FROM: Chapter 1: A Lake Singkarak Child Why I was born into this world, I do not know. Why I was born in Minangkabau puzzles me even more. These two things have surprised me very much and have bothered me since I was little. But I will not bother with things I do not know …
Muhammad Radjab (1913-70) was a journalist, author and translator originally from the Minangkabau rural homeland in West Sumatra (now part of Indonesia). Though not born into high nobility, many in his family had garnered social prestige as religious teachers and hajj pilgrims. He was educated first at local Muslim schools before attending the teacher training institute, Sekolah Normal Islam, in Padang, in the early 1930s. Subsequently, he migrated to Java to pursue a journalistic career, writing and editing for a number of newspapers, including Pemangunan (Jakarta, 1934-5) and Indonesia Raya (1950-1), and the news service, Berita Antara (1946-7, 1952-5). His longest stint was at the feature wire service, Antara Features (1955-63). His final years were spent heading up the research section of LKBN Antara, and lecturing at Mahaputra University and Trsisakti University. When he died in 1970, he left his widow with eight children.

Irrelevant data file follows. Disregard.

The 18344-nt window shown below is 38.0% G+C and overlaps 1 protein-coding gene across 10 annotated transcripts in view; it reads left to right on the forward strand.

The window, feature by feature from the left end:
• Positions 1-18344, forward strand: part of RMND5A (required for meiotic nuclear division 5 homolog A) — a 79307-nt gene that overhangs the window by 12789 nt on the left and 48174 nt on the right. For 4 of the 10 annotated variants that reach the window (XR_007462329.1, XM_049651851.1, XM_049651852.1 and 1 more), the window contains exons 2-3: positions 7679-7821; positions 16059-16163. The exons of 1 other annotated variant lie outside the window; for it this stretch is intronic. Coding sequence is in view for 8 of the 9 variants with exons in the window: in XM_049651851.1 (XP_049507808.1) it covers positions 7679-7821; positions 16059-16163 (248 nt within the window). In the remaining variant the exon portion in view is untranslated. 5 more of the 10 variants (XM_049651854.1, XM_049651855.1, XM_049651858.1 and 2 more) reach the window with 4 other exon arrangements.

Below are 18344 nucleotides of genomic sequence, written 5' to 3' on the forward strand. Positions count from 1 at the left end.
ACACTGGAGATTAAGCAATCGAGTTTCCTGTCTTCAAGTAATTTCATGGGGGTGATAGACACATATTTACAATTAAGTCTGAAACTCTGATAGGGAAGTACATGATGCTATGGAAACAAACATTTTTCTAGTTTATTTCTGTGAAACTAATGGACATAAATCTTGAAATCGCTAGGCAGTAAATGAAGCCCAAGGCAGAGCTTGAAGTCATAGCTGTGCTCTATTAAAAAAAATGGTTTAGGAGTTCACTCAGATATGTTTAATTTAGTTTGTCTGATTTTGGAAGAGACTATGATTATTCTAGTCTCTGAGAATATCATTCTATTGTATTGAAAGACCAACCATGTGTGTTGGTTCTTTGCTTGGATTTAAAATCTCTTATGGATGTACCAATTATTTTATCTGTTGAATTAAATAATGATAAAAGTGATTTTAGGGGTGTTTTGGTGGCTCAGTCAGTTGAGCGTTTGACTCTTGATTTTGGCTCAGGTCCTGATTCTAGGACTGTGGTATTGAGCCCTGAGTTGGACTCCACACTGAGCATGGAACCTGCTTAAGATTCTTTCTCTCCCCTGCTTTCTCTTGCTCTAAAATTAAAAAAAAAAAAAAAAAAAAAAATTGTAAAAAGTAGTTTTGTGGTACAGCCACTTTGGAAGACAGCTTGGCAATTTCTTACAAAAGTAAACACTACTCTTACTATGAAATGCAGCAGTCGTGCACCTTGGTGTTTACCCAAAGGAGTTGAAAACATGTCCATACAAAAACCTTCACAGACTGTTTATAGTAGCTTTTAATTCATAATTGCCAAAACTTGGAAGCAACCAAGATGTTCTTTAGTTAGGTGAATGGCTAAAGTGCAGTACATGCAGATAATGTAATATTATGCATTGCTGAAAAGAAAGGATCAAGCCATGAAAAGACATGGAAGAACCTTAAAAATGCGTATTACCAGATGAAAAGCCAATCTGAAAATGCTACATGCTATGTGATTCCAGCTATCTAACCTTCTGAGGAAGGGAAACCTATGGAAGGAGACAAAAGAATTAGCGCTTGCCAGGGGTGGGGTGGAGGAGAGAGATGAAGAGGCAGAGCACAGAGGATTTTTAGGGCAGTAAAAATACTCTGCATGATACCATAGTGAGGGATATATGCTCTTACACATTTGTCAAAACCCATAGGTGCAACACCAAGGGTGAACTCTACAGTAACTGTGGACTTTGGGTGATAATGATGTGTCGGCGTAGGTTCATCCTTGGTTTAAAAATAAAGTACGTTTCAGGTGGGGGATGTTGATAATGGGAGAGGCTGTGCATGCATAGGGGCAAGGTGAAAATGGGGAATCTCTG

Throughout his career, Radjab also wrote a number of books. The first, entitled Tjatatan di Sumatra (Notes on Sumatra, 1949), was a journalistic account of Sumatra during the Indonesian revolution. The extracts presented here come from his second book, a childhood memoir entitled Semasa Kecil di Kampung (Village Childhood, 1950). These first two books may be seen as complementary to one another in that they both sought to offer a narrative of Sumatra’s journey to modernity within the context of Indonesian nationhood. His other books, including Dongeng-Dongeng Sulawesi Selatan (1950), Toraja Sa’dan (1952), Perang Paderi (The Padri Wars, 1954) and Sistem Kekerabatan di Minangkabau (The Kinship System of Minangkabau, 1969), were ethnographic or historical in perspective. On his death, he was working on a book on Minangkabau literature and ethnic customs. His numerous translations from English into Indonesian included fiction, books on social science, and law texts.
(This introduction is merely a summary of the biographical information contained in Part One of Susan Rodgers’ Telling Lives, Telling History: Autobiography and the Historical Imagination in Modern Indonesia (Berkeley: University of California Press, 1995), especially pp. 11-13.)